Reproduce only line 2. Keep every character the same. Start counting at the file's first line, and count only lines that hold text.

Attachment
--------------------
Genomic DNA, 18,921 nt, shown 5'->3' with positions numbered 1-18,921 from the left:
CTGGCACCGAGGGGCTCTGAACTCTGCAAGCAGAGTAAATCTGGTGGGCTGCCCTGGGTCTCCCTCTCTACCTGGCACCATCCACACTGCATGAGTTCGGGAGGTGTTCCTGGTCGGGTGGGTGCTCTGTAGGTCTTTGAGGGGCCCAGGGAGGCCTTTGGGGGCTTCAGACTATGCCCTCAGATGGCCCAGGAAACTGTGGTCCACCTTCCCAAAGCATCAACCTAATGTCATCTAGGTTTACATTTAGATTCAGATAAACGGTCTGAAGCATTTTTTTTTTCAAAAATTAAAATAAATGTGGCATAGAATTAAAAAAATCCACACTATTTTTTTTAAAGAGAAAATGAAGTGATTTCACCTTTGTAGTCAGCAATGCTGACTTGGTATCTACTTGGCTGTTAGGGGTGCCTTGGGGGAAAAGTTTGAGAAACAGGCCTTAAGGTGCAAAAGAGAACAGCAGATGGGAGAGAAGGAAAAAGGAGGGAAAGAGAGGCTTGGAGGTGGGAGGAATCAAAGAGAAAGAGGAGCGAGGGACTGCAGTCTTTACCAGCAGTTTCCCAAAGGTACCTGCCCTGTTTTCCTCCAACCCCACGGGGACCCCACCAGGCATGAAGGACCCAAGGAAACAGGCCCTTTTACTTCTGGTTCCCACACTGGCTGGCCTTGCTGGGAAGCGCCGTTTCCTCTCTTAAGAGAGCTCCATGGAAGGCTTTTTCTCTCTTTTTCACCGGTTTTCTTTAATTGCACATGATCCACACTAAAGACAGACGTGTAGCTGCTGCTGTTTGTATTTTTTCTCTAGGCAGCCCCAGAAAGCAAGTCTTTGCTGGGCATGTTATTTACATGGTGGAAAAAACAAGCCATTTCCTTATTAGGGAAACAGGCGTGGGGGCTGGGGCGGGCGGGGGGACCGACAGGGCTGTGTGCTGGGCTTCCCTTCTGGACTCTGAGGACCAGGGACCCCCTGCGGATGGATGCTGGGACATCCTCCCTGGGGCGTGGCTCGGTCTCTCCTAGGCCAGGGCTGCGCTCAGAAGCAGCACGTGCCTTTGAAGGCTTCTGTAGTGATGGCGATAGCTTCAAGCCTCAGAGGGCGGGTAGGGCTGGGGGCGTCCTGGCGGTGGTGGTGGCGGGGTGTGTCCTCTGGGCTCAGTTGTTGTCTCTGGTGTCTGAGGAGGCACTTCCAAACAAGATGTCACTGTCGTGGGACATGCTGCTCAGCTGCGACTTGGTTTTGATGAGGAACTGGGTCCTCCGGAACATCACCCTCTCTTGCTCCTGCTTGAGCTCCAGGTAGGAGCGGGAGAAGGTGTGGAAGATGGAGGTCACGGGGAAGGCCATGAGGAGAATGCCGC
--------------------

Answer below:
CTGGCACCGAGGGGCTCTGAACTCTGCAAGCAGAGTAAATCTGGTGGGCTGCCCTGGGTCTCCCTCTCTACCTGGCACCATCCACACTGCATGAGTTCGGGAGGTGTTCCTGGTCGGGTGGGTGCTCTGTAGGTCTTTGAGGGGCCCAGGGAGGCCTTTGGGGGCTTCAGACTATGCCCTCAGATGGCCCAGGAAACTGTGGTCCACCTTCCCAAAGCATCAACCTAATGTCATCTAGGTTTACATTTAGATTCAGATAAACGGTCTGAAGCATTTTTTTTTTCAAAAATTAAAATAAATGTGGCATAGAATTAAAAAAATCCACACTATTTTTTTTAAAGAGAAAATGAAGTGATTTCACCTTTGTAGTCAGCAATGCTGACTTGGTATCTACTTGGCTGTTAGGGGTGCCTTGGGGGAAAAGTTTGAGAAACAGGCCTTAAGGTGCAAAAGAGAACAGCAGATGGGAGAGAAGGAAAAAGGAGGGAAAGAGAGGCTTGGAGGTGGGAGGAATCAAAGAGAAAGAGGAGCGAGGGACTGCAGTCTTTACCAGCAGTTTCCCAAAGGTACCTGCCCTGTTTTCCTCCAACCCCACGGGGACCCCACCAGGCATGAAGGACCCAAGGAAACAGGCCCTTTTACTTCTGGTTCCCACACTGGCTGGCCTTGCTGGGAAGCGCCGTTTCCTCTCTTAAGAGAGCTCCATGGAAGGCTTTTTCTCTCTTTTTCACCGGTTTTCTTTAATTGCACATGATCCACACTAAAGACAGACGTGTAGCTGCTGCTGTTTGTATTTTTTCTCTAGGCAGCCCCAGAAAGCAAGTCTTTGCTGGGCATGTTATTTACATGGTGGAAAAAACAAGCCATTTCCTTATTAGGGAAACAGGCGTGGGGGCTGGGGCGGGCGGGGGGACCGACAGGGCTGTGTGCTGGGCTTCCCTTCTGGACTCTGAGGACCAGGGACCCCCTGCGGATGGATGCTGGGACATCCTCCCTGGGGCGTGGCTCGGTCTCTCCTAGGCCAGGGCTGCGCTCAGAAGCAGCACGTGCCTTTGAAGGCTTCTGTAGTGATGGCGATAGCTTCAAGCCTCAGAGGGCGGGTAGGGCTGGGGGCGTCCTGGCGGTGGTGGTGGCGGGGTGTGTCCTCTGGGCTCAGTTGTTGTCTCTGGTGTCTGAGGAGGCACTTCCAAACAAGATGTCACTGTCGTGGGACATGCTGCTCAGCTGCGACTTGGTTTTGATGAGGAACTGGGTCCTCCGGAACATCACCCTCTCTTGCTCCTGCTTGAGCTCCAGGTAGGAGCGGGAGAAGGTGTGGAAGATGGAGGTCACGGGGAAGGCCATGAGGAGAATGCCGC